If you’ve got a big music collection already, you can also put your own MP3s on there, and if you’re still someone that’s got a vast digital music collection, you’ll be fine.
The downside comes when you find out what you’ve got to do to actually get them on there – fire up your computer, open up Garmin Express (which most won’t have ever done, given they’ll have only ever paired with the app) and then search for the songs on your machine, before getting them sent to the watch.
While audiobooks and podcasts are supported, there’s no way that most people would bother putting them on the watch through the PC. It’s just so, so much easier to listen to them from the phone that we would rather just bring our handset with us – and to be honest, we feel the same about listening to streamed music… it’s just so much easier on the phone.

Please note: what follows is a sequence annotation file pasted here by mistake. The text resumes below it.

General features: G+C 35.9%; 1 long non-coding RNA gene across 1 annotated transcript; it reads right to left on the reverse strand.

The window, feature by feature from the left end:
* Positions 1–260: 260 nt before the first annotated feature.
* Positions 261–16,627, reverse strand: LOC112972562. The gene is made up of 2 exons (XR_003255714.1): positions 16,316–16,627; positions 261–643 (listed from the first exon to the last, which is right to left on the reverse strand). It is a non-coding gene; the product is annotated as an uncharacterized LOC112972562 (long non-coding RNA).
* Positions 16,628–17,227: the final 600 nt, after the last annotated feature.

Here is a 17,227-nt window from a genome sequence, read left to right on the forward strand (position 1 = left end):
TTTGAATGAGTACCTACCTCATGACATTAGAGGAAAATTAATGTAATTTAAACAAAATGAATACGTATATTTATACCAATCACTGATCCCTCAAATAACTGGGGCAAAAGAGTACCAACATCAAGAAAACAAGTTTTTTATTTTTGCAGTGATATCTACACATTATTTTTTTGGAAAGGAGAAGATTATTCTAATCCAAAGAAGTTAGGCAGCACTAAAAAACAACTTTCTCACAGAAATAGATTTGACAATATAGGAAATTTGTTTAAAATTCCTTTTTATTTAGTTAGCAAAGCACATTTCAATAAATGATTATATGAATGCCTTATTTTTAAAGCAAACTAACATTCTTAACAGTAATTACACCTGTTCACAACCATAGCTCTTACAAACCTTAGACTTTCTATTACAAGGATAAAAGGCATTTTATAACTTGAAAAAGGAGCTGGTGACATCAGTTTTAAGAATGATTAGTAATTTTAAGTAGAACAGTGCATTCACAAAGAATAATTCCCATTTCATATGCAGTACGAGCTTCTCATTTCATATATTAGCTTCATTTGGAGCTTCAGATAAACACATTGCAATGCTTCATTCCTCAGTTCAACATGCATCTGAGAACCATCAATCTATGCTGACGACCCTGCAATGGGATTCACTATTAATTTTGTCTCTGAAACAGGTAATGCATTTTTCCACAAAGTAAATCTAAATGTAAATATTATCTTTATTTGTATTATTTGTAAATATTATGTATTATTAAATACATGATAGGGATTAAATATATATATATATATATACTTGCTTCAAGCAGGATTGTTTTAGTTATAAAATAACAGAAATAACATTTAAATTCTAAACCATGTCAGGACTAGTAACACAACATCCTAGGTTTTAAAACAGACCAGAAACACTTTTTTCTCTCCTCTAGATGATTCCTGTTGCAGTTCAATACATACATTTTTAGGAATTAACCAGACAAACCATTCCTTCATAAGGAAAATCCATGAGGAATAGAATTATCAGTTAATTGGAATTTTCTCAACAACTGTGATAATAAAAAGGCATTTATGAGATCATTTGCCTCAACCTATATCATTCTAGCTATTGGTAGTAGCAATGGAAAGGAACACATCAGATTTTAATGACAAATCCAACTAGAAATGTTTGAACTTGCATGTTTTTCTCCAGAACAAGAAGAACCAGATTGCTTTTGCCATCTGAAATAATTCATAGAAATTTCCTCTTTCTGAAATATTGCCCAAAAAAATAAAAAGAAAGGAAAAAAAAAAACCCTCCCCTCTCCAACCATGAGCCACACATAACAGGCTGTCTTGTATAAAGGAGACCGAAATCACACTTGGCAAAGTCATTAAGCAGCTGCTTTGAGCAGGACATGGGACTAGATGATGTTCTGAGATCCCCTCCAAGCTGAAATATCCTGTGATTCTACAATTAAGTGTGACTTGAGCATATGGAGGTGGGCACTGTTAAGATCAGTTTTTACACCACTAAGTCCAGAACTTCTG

Design and screen
One of the most striking things about the Forerunner 645 Music is the way it’s designed – apart from some of the hyper-expensive fashion-led Fenix models, it’s the most attractive Garmin watch out there.
The impressive feature is the metal rim around the edge of the 1.2-inch display – it not only protects the Gorilla Glass 3 that covers the display, but adds a more industrial, yet stylish, look to the watch.
That loss of weight is partly to do with the smaller battery though, and as you’ll see later that comes at a cost to the function of the watch.
The strap is silicone and also pretty lightweight – it feels comfortable on the wrist, although those with sensitive skin might need to swap it out. Thankfully you can use any 20mm strap here, thanks to the standard lugs.